There is a friend of mine who’s been brought to the dust.

Do you know what I mean by that? Brought to the dust?

It is a reference to Job, who experienced such profound loss and suffering that the only way he could cope was to sit in the dust and pour it on his head. Have you ever experienced that?  Pain at such a magnitude that you didn’t know what to do but you had to do something? My friend experienced this, and she told me that when she couldn’t take it anymore she would become very still, with her eyes closed, and envision sitting in the dust, scooping it up and pouring it over her head. It was the only true expression of what was going on inside of her. She made this concept so very REAL to me, and so from then on she would tell me when she was in the dust, and I would join her there. I am here, I would tell her, and she would know that I had also become still, that I had closed my eyes and I was in that same place next to her, making not a sound, only that of my hands scraping the ground, of the earth sifting down through my hair, catching in my eyelids, making mud tracks down my face.

You know who else was in the dust? Jesus Christ.

His mission was ugly and traumatizing.

It was not glorious, and so we have a tendency of feeling sorry for Him.

Isaiah says, “…we esteemed Him stricken.” (53:4b).

Five verses later we see, “Yet it was the will of the Lord to the crush Him…[and] the will of the Lord shall prosper in His hand.” (53:10)

Did you catch that last part? The part that says “prosper”? And did you notice how it comes AFTER the part about God’s will? Watch what happens next:

“Out of the anguish of His soul He shall see and be satisfied; by His knowledge shall the righteous One, my servant, make many to be accounted righteous.” (53:11)

Apparently the best part isn’t getting out of the dust, its being put IN the dust, because in the dust we can accomplish the work of the Father… on behalf of others?

But I’m getting ahead of myself.

So my friend who is in the dust, these past months I have watched her endure utmost betrayal and constant neglect, and the hand of the Lord has told her to stay. Just stay. In my heart I know that this is about God and my friend, and the mighty work He has done in her and wants to do through her. It isn’t about my friend and the other parties involved, it isn’t about the other parties and God (although it is on their end, of course). It’s about my friend, and her God. My God. The God of the universe.

The details of this story aren’t necessary to get the main point, which is God telling my friend, “Look like my Son. I have a work to accomplish, and this is your part in it…”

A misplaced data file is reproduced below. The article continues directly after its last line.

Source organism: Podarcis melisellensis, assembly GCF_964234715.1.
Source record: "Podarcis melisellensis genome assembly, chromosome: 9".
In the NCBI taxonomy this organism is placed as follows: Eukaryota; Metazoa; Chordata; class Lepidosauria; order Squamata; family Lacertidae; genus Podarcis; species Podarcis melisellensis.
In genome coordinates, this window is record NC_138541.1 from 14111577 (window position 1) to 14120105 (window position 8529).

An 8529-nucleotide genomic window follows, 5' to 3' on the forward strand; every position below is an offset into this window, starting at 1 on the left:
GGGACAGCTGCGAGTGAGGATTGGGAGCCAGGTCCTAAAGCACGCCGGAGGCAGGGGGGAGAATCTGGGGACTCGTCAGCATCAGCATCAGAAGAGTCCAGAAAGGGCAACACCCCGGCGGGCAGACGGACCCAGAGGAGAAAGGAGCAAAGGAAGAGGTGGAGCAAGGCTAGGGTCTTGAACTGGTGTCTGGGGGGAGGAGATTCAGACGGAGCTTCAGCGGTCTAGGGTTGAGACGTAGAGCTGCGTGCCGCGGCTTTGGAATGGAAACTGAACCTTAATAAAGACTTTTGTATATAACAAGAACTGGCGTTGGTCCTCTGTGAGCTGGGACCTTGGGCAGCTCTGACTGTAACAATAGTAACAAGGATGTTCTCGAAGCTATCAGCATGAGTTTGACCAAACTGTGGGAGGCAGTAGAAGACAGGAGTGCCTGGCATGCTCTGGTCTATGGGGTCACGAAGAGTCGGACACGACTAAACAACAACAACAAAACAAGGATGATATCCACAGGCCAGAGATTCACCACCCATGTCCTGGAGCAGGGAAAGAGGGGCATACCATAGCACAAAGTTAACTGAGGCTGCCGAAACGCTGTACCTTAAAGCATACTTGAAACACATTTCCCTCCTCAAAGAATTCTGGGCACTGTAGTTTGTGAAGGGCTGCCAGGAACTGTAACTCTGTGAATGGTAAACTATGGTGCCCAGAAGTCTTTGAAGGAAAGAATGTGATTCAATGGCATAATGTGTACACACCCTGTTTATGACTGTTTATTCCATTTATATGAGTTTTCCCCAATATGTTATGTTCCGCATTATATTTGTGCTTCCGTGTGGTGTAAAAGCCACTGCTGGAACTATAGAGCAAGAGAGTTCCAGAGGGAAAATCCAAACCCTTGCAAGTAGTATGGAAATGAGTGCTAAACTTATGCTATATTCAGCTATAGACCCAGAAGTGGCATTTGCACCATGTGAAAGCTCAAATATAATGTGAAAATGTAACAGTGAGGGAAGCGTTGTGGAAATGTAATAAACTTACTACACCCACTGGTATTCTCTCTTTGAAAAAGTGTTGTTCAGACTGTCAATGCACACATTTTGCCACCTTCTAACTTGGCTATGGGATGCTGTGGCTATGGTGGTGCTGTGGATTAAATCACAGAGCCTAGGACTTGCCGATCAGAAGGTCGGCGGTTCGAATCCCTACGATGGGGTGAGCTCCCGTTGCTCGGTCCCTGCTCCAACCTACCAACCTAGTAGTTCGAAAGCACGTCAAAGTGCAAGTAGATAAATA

This morning, during my prayer time, I was begging God to vindicate my friend. To not let her faint. To stop asking her to be in the dust. Raise her up, God! I hollered in my heart. I got really excited when, a few minutes later, I read in Isaiah, “Behold, I have taken from your hand the cup of staggering…and I will put it into the hand of your tormentors, who have said to you, ‘Bow down that we might pass over’; and you have made your back like the ground and like the street for them to pass over.” (51:22&23)

But then I kept reading. And I came across the part in Isaiah chapter 53 about how Jesus bore our griefs and sorrows, our transgressions, and about how “we esteemed Him stricken”.   Which means that we decided God had struck Him down, instead of seeing what was really going on: Jesus allowing Himself to be used by God, whatever that looked like. And what was the result? He saved the entire world, and everyone on it, until the end of the time! Said what?! And we esteemed Him stricken? Afflicted or not, the greatest work in history was accomplished.

The point is that “He was oppressed, and He was afflicted, yet He opened not His mouth.” (53:7a)

I had to swallow hard when I got here.

Really, God? Really? There was a heaviness that came over me. A deep sense of sadness. Because God was telling me that He was encouraging my friend to look like His Son.  That He has a will to accomplish.  But I was telling her to look like God, and accomplish her own will. And it really stung. It stung to have to sit back and just let her be in the dust, to just let her keep laying on the ground, so that her back was the road for her enemies to pass over.


What else is there to do but lay down too? And hold her hand. And hope that sometimes some of the steps would land on me, so that she could get a small, minuscule, infinitesimal break from all of the heels in her neck and kicks to the back of her head.

Because here’s how it worked:

Jesus Christ Himself never asked God to vindicate Him.

You know why?

Because He took God at His word (51:22&23). He was one-hundred percent sold out to the work of His Father, and so He prayed, “Your will, not mine.” He knew in His heart that God would take care of Him in the end, that He would be vindicated at the right time, and that it didn’t matter who saw it. And I have known all of that in my heart about my friend, and I was having a really hard time swallowing it. Until today. Well, it’s still hard to swallow. But I know for a fact that I don’t want to get in the way of the amazing work that God has for my friend. That would be like trying to steal her blessings, and thwart the amazing work that God can use her for. In fact, I even have to admit to myself what an honor it is, for the Father to ask her to look like His Son.

Allow me to reassure you that, despite my fallenness and the pressure I put on her, she is doing a fabulous job. She has basically grown a beard.